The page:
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3 DOL Fiduciary Takeaways From Morgan Stanley’s Q1 Earnings

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Morgan Stanley reported strong results earlier this week, with its first-quarter net income jumping 70% year over year, to $1.93 billion, and revenue increasing 25% to $9.75 billion.

Meanwhile, the wealth unit had an even bigger jump in net income, which rose 31%.

On a conference call with equity analysts, CFO Jonathan Pruzan gushed about its performance.

(Related: 11 Best & Worst Broker-Dealers: Q4 Earnings)

The unit’s pre-tax margin, 24%, was the highest since the firm acquired Smith Barney, he said. “Importantly, drivers of this business are healthy. We witnessed increased fee-based asset flows, additional lending, better client engagement and [limited] FA attrition.”

Plus, total client assets hit $2.2 trillion, and fee-based assets grew 6% to $927 billion, including net asset flows of $19 billion.

“This represents the highest fee-based asset flows since the fourth quarter of 2014,” he added.

1.  DOL, Fee-Based Momentum Up

Rival Merrill Lynch said early on that it would move to a fee-only structure to address the Department of Labor’s fiduciary rule, which is now delayed. Recently, though, the wirehouse conceded that commissions-based accounts might make sense for some clients.

For its part, Morgan Stanley insists it has been “very consistent in saying that we want to provide our clients choice, and we will continue to do that with compliance solutions if DOL goes into effect,” Pruzan explained.

In general, the wealth unit has “good momentum broadly in the business,” with fee-based assets and other benefits.

“[All] of that momentum is playing well in our system, in our network,” the CFO said on the call.

2.  Financial Advisor Movement Slows

While fee-based flows are up thanks to DOL, the movement of advisors has generally come to a standstill.

“It probably has had a chilling effect on recruiting, [and] attrition has been low,” according to Pruzan.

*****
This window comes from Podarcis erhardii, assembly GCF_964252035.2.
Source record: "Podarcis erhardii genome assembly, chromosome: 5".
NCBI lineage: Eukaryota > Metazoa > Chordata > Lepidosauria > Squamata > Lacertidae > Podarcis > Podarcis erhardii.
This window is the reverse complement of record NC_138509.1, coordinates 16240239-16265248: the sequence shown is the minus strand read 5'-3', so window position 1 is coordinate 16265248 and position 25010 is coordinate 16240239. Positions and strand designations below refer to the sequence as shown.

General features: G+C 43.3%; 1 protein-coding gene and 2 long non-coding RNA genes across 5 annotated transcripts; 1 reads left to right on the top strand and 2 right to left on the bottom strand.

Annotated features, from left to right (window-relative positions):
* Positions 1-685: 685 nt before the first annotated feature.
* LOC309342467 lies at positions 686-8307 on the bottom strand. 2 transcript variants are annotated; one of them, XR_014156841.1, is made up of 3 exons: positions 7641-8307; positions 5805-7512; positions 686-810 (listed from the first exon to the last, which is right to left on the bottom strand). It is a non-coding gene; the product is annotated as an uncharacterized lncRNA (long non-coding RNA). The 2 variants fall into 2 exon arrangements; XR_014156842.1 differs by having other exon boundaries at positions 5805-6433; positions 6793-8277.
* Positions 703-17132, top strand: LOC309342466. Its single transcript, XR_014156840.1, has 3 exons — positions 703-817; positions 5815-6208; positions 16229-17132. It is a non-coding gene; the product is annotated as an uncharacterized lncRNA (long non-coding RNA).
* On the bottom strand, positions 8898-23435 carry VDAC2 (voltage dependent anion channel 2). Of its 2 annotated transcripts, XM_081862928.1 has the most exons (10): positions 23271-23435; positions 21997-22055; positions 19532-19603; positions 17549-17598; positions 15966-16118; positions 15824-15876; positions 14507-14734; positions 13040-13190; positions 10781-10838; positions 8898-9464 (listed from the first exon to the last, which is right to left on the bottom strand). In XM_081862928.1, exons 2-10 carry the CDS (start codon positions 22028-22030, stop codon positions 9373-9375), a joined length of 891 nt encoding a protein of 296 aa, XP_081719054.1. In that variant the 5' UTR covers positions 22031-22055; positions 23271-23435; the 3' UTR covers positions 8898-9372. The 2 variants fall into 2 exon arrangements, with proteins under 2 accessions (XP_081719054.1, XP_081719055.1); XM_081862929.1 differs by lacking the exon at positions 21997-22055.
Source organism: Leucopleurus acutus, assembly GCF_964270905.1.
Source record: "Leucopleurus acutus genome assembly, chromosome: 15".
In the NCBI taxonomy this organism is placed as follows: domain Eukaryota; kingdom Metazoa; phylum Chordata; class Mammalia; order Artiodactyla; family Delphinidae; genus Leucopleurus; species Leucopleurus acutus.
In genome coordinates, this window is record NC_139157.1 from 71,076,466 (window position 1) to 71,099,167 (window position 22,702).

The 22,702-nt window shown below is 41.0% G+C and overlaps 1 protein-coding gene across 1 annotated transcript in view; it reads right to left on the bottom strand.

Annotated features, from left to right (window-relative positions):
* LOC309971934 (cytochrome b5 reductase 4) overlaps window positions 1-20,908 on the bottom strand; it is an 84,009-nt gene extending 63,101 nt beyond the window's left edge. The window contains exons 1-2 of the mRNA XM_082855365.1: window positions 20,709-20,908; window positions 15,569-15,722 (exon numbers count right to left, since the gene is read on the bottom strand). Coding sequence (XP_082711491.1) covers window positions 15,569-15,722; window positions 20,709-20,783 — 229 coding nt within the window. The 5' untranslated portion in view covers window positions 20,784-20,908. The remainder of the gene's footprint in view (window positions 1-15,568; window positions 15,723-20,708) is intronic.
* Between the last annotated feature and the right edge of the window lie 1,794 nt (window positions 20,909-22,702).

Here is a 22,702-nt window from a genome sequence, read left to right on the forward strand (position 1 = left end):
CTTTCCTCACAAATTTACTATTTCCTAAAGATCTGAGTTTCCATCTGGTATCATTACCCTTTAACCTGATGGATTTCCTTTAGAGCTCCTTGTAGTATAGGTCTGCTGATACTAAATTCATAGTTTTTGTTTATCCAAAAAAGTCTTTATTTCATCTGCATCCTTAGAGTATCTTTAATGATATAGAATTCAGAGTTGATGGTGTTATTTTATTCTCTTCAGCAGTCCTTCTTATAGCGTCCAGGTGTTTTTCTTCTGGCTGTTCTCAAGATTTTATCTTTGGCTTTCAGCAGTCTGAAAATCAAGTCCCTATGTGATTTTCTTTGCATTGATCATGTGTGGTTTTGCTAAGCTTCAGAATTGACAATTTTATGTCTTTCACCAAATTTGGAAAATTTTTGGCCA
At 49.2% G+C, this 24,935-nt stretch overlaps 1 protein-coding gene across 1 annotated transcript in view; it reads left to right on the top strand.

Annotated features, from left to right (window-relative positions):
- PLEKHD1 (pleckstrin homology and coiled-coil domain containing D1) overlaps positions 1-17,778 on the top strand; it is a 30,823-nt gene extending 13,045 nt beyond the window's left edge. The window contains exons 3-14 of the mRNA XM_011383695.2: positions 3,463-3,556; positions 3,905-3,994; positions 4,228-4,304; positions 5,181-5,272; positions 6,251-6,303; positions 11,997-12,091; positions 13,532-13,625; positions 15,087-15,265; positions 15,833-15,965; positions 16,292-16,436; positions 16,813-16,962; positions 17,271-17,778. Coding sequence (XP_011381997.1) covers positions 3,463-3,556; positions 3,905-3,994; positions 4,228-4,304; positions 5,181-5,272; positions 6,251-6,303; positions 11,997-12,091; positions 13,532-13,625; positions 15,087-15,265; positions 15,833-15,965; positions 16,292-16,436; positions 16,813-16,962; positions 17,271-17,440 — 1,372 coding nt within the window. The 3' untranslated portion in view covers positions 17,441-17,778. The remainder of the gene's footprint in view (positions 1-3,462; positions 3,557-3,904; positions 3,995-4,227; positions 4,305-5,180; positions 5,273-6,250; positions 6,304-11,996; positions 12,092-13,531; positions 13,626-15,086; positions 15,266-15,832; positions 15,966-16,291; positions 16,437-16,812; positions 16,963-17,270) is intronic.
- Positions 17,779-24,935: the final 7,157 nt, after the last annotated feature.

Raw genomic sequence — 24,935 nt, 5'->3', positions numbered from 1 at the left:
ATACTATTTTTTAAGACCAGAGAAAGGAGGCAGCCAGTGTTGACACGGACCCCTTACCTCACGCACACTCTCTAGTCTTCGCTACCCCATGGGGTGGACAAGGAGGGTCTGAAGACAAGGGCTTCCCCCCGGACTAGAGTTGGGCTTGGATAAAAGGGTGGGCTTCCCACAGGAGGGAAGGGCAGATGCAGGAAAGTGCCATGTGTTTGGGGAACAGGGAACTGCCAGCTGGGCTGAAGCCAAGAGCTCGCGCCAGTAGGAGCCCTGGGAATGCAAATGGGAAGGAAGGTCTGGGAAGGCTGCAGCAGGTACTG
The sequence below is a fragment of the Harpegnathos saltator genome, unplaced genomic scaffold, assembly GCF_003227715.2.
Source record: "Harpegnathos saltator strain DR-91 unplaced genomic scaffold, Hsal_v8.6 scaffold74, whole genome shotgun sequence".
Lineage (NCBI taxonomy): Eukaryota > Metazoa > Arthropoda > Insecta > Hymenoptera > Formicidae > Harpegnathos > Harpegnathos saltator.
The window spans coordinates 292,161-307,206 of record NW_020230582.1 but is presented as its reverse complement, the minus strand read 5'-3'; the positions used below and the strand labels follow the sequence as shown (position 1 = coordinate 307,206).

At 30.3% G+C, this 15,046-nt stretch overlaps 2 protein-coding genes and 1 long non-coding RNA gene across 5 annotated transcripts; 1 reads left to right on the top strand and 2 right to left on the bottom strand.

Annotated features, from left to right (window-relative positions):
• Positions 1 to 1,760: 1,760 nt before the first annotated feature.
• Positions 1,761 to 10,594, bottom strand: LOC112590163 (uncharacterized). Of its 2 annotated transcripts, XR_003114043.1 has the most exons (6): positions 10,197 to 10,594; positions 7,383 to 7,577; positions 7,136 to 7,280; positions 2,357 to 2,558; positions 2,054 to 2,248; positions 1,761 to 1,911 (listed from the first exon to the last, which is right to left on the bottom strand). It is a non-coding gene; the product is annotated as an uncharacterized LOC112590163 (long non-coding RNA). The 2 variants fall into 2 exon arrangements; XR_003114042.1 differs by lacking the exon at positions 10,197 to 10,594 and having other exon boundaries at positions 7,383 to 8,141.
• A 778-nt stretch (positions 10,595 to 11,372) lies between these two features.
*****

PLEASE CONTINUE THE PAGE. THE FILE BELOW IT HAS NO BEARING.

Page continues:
The latest figure for Morgan Stanley advisors is 15,777, which the firm says is up 14 advisors from Q4’16 but down 111 (or 1%) from Q1’16.

“We are an attractive place to work, and we’ve seen some good opportunities to bring in talent, so that’s all been positive …,” the CFO said.

Like its rivals, though, the firm has seen its fair share of departures. For instance, Raymond James recently recruited one of its registered reps in Trinity, Florida, with about $106 million in client assets and over $1 million in yearly fees and commission.

3. Some Cost Controls Working

In terms of non-compensation costs, some of which are tied to DOL implementation and a shift to fee-based accounts, Morgan Stanley is managing them “aggressively … across the firm,” he says.

“Wealth has been very good at that over the course of the last several years, improving the margins from below 10% to now its current 24% level,” Pruzan explained.

(Related: 11 Best & Worst Broker-Dealers: Q4 Earnings)

There’s “very strong expense discipline,” and the firm expects this level of margins “to continue.” The wealth unit’s pre-tax margin of 24% in Q1’17 is up from 22% in Q4’16 and 21% in Q1’16.

It does, though, still lag behind Bank of America-Merrill Lynch’s 27% figure.

When it comes to average yearly fees & commissions per FA, though, Morgan tops Merrill by a hair at $1,029,000 vs. the Thundering Herd’s $999,000. (Merrill says that its level for veteran advisors is around $1,300,000.)

Still, some analysts with KBW – who had anticipated Morgan Stanley’s wealth unit would produce a pre-tax margin of 26% in the first quarter – remain concerned about high compensation expenses, noting that overall expenses failed to meet their estimates. 

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